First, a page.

Information for Students
In this section, we have a lot of information that we hope you find interesting and useful! We cover:
1. Maritime Studies
Australian Maritime College
The Australian Maritime College is located in Launceston, Tasmania. It offers a variety of maritime learning opportunities, including distance learning.
Hunter Institute of TAFE
The Hunter Institutes Faculty of Transport runs the Newcastle Maritime Training Centre at the Newcastle Campus. Courses include maritime and marine engineering, boat and ship building etcetera. The Institute also offers courses online.
University of Wollongong
Australian National Centre for Ocean Resources & Security (ANCORS)
Studies in Fisheries Management, Law of the Sea, Maritime Regulation and Enforcement, International Fisheries Law, Master of Maritime Studies.
2. History of Nobbys
The First Discovery of Nobbys
From its early beginnings as an isolated island, Nobbys has changed significantly over the past 200 years. Not until the discovery of coal by Europeans in 1797 by Lt. John Shortland was the region viewed as having any significance.
Captain James Cook was the first European to note Nobby’s Island from the ship Endeavour and he described it as "a small clump of an island lying close to shore". This less than complimentary description of Nobbys Head was written in his private log on the 10th May 1770.
At that time, Nobbys was indeed an island, not being joined to the mainland until 1846.
Historical thinking was that Nobbys was twice the height of what it is today. Original references to Nobbys height were based on the work of British naval officer, Ensign Francis Barrallier, who estimated the height at about 62 metres (203 feet) in 1801.
Research in 2010 by the Coal River Working Party has shown the height of Nobbys to have been about 43 metres. The Working Party based its findings on 1828 survey fieldbooks by Sir Thomas Mitchell who made detailed observations around Newcastle and Nobbys.
The Working Party also advised that early colonial paintings and sketches confirmed Mitchell’s survey results. The 43 metres is about the height of the current Signal Station (the taller of the buildings on the headland).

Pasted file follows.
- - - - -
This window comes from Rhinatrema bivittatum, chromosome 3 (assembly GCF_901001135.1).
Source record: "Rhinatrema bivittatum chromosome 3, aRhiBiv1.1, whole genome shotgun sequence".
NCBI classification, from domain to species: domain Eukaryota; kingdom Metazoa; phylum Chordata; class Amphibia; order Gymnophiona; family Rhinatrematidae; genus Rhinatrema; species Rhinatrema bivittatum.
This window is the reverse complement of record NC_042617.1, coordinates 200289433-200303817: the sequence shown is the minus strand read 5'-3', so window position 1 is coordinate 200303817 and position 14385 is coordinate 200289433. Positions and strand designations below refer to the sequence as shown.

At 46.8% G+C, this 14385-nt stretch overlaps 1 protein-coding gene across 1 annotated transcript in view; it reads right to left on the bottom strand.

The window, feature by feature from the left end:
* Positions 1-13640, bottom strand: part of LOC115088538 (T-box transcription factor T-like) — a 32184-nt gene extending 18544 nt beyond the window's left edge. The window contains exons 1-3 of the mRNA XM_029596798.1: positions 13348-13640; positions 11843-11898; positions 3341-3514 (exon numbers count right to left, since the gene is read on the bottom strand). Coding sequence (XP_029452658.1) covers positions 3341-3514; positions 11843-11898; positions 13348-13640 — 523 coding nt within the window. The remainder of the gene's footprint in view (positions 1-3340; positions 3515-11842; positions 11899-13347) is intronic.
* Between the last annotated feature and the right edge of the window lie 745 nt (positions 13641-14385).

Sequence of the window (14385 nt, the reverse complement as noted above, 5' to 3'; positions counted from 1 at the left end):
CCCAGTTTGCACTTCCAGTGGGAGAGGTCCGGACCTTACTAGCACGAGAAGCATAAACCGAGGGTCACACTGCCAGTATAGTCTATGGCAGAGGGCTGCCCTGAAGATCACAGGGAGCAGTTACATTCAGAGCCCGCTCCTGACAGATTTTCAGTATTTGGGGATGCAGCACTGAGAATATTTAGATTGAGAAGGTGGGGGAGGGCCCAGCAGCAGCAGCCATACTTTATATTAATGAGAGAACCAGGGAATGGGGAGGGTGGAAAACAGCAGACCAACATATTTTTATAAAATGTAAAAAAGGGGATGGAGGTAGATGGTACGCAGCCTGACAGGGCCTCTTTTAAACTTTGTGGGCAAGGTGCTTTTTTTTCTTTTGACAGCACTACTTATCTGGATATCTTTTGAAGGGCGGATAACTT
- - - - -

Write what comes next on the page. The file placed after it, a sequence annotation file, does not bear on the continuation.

Nobbys Island to Nobbys Headland
An early problem facing captains of sailing ships entering Newcastle was the loss of wind in the ship's sails as they passed the towering Nobbys outcrop at the port's entrance.
To alleviate this, the top of Nobbys was physically removed to reduce its height to 27.5 metres in 1855. The resulting rock was used in the construction of the breakwater.
With its prominent position at the entrance to the port, a lighthouse was built and just after midnight on the 1st January 1858, the light came into operation. At that time, the light burnt China Tea Oil, which gave a more brilliant light than kerosene and was less dangerous.
It was later replaced by a fixed, incandescent kerosene vapour lamp. In 1935 the 100,000 candle power light was changed to 580,000 candlepower, visible at a height of 35 metres above sea level.
The headland still houses the port's lighthouse (domed building) and Signal Station in addition to three vacant cottages that were homes of signal station staff of the Newcastle Port Corporation and their families.
Perfect Weather Station
Because of Nobbys positioning it has been selected by the Bureau of Meteorology as an ideal weather monitoring station. Nobbys meteorological activity includes automated reporting to the Bureau, of temperatures, wind speed and direction and rainfall.
Convict Built Pier
Governor Macquarie ordered the start of what we now call Macquarie Pier (between Nobbys Beach and the headland) in 1818 to help create the port. After a number of stops and starts, it was completed in 1846.
Convict labour was chosen to undertake the construction because it was a hazardous job with the convicts having to work under all sea and weather conditions, night and day, and many lives were lost to the sea.
The rock taken from lowering the height of Nobbys was used in the construction of Macquarie Pier.
The breakwater beyond Nobbys was started in 1875 and extended a number of times before being finished in 1915. It is also called the 'southern breakwater'.
For those of you on the north side of the harbour, the northern breakwater was built between 1898 and 1912 and runs a distance of 530 metres from the high water mark on Stockton Beach.
Then and Now
Various bicentenary projects funded by the Newcastle Port Corporation in 1997 focussed on the vivid history surrounding Nobbys and the breakwater, including a series of sculptures displayed along the breakwater and a viewing platform overlooking a set of historic convict steps.
Full-time staff last worked at Nobbys in 2001 when the Vessel Traffic Information Centre was transferred to the current Pilot Station of the Newcastle Foreshore.